Note: For background information, please see my introduction to Cast Vote Records processing and theory here: Statistical Detection of Irregularities via Cast Vote Records.
Since I posted my initial analysis of the Henrico CVR data, one comment was made to me by a member of the Texas election integrity group I have been working with: We have been assuming, based on vendor documentation and the laws and requirements in various states, that when a cast vote record is produced by vendor software the results are sorted by the time the ballot was recorded onto a scanner. However, when looking at the results that we’ve been getting so far and trying to figure out plausible explanations for what we were seeing, he realized it might be the case that the ordering of the CVR entries are being done by both time AND USB stick grouping (which is usually associated with a specific scanner or precinct) but then simply concatenating all of those results together.
While there isn’t enough information in the Henrico CVR files to breakout the entries by USB/Scanner, and the Henrico data has record ID numbers instead of actual timestamps, there is enough information to break out them by Precinct, District and Race, with the exception of the Central Absentee Precincts (CAP) entries where we can only break them out by district given the metadata alone. However, with some careful MATLAB magic I was able to cluster the results marked as just “CAP” into at least 5 different sub-groupings that are statistically distinct. (I used an exponential moving average to discover the boundaries between groupings, and looking at the crossover points in vote share.) I then relabeled the entries with the corresponding “CAP 1”, “CAP 2”, … , “CAP 5” labels as appropriate. My previous analysis was only broken out by Race ID and CAP/Non-CAP/Provisional category.
Processing in this manner makes the individual distributions look much cleaner, so I think this does confirm that there is not a true sequential ordering in the CVR files coming out of the vendor software packages. (If they would just give us the dang timestamps … this would be a lot easier!)
I have also added a bit more rigor to the statistics outlier detection by adding plots of the length of observed runs (e.g. how many “heads” did we get in a row?) as we move through the entries, as well as the plot of the probability of this number of consecutive tosses occurring. We compute this probability for K consecutive draws using the rules of statistical independence, which is P([a,a,a,a]) = P(a) x P(a) x P(a) x P(a) = P(a)^4. Therefore the probability of getting 4 “heads” in a row with a hypothetical 53/47 weighted coin would be .53^4 = 0.0789. There are also plotted lines for a probability 1/#Ballots for reference.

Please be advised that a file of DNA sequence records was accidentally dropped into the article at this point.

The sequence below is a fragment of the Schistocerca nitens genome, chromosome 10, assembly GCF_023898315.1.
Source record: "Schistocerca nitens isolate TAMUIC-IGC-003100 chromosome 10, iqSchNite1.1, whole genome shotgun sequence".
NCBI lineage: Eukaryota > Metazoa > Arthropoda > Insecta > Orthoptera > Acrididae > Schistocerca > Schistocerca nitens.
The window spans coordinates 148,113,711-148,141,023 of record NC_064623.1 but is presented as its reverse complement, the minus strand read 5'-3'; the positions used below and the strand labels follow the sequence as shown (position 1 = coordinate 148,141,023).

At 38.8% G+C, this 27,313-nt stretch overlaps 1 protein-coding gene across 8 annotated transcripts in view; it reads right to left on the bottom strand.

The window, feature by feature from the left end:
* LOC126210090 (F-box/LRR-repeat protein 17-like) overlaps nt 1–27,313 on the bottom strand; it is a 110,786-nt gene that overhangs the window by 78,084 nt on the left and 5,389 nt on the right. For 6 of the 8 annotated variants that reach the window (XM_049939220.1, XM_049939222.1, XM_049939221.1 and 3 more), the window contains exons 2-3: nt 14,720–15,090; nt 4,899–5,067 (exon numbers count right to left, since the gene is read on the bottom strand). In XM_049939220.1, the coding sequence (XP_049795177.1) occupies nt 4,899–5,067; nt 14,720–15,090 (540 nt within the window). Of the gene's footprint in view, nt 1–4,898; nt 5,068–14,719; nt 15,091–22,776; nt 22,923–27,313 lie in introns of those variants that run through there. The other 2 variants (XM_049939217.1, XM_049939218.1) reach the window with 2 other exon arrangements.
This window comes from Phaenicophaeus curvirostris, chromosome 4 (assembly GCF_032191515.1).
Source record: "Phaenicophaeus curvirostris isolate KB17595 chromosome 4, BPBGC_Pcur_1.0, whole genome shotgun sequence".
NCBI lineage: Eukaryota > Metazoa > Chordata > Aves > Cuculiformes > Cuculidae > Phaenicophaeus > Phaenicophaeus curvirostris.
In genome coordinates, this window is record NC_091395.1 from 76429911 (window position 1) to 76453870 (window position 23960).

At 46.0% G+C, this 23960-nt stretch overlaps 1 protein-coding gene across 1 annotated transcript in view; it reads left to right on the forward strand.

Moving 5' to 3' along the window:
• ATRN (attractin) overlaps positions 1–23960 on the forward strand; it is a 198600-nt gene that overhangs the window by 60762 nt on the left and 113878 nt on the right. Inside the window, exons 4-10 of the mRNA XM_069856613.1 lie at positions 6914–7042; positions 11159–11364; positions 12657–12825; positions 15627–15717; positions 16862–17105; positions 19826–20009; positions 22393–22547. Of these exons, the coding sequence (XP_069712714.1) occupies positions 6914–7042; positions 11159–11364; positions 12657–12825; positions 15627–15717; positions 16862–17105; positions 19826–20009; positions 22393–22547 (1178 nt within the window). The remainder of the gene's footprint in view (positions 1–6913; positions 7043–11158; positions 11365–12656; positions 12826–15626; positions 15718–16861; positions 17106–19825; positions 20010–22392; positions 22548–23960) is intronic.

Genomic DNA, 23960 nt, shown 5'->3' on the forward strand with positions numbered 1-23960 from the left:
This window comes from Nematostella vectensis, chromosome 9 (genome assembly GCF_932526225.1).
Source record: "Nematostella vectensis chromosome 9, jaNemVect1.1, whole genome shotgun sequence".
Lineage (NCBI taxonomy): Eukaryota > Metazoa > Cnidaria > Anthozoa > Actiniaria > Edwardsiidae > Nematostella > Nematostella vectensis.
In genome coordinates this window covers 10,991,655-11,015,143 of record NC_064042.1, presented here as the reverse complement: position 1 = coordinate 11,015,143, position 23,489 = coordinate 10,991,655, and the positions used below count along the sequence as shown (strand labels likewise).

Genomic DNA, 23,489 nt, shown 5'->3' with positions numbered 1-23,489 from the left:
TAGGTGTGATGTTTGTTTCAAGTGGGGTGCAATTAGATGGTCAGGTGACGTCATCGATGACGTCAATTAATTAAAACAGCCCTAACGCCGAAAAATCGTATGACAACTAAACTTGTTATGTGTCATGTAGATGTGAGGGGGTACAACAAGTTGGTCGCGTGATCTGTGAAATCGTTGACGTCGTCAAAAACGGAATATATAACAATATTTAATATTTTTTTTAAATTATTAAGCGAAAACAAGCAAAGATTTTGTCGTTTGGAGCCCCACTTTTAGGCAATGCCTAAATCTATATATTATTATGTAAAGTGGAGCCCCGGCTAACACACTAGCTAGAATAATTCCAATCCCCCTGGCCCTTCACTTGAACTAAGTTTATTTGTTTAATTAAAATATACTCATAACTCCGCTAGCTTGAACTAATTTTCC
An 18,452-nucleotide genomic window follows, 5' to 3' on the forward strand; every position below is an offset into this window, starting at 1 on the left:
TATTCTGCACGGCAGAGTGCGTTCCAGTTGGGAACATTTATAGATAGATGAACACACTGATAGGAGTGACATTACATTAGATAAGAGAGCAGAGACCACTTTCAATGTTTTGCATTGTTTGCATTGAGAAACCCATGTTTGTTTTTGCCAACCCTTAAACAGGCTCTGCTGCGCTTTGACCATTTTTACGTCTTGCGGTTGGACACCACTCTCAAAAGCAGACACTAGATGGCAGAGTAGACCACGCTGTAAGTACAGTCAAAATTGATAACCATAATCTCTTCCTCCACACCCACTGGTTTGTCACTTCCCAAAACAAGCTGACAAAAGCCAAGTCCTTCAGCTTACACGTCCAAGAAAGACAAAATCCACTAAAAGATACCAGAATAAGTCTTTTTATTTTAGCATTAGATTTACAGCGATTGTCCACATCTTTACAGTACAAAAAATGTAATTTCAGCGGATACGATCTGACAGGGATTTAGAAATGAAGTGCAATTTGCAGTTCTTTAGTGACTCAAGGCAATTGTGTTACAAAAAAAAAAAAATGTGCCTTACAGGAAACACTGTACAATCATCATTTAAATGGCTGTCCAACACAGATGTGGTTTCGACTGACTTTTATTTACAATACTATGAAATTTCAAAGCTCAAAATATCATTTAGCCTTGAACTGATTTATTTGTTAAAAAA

The good news is that this method of slicing the data and assuming that the Vendor is simply concatenating USB drives seems to produce much tighter results that look to obey the expected IID distributions. Breaking up the data this way resulted in no plot breaking the +/- 3/sqrt(N-1) boundaries, but there still are a few interesting datapoints that we can observe.
In the plot below we have the Attorney Generals race in the 4th district from precinct 501 – Antioch. This is a district that Miyares won handily 77%/23%. We see that the top plot of the cumulative spread is nicely bounded by the +/- 3/sqrt(N-1) lines. The second plot from the top gives the vote ratio in order to compare with the work that Draza Smith, Jeff O’Donnell and others are doing with CVR’s over at Ordros.com. The second from bottom plot gives the number k of consecutive ballots (in either candidates favor) that have been seen at each moment in the counting process. And the bottom plot raises either the 77% or 23% overall probability to the k-th power to determine the probability associated with pulling that many consecutive Miyares or Herring ballots from an IID distribution. The most consecutive ballots Miyares received in a row was just over 15, which had a .77^15 = 0.0198 or 1.98% chance of occurring. The most consecutive ballots Herring received was about 4, which equates to a probability of occurrence of .23^4 = 0.0028 or 0.28% chance. The dotted line on the bottom plot is referenced at 1/N, and the solid line is referenced at 0.01%.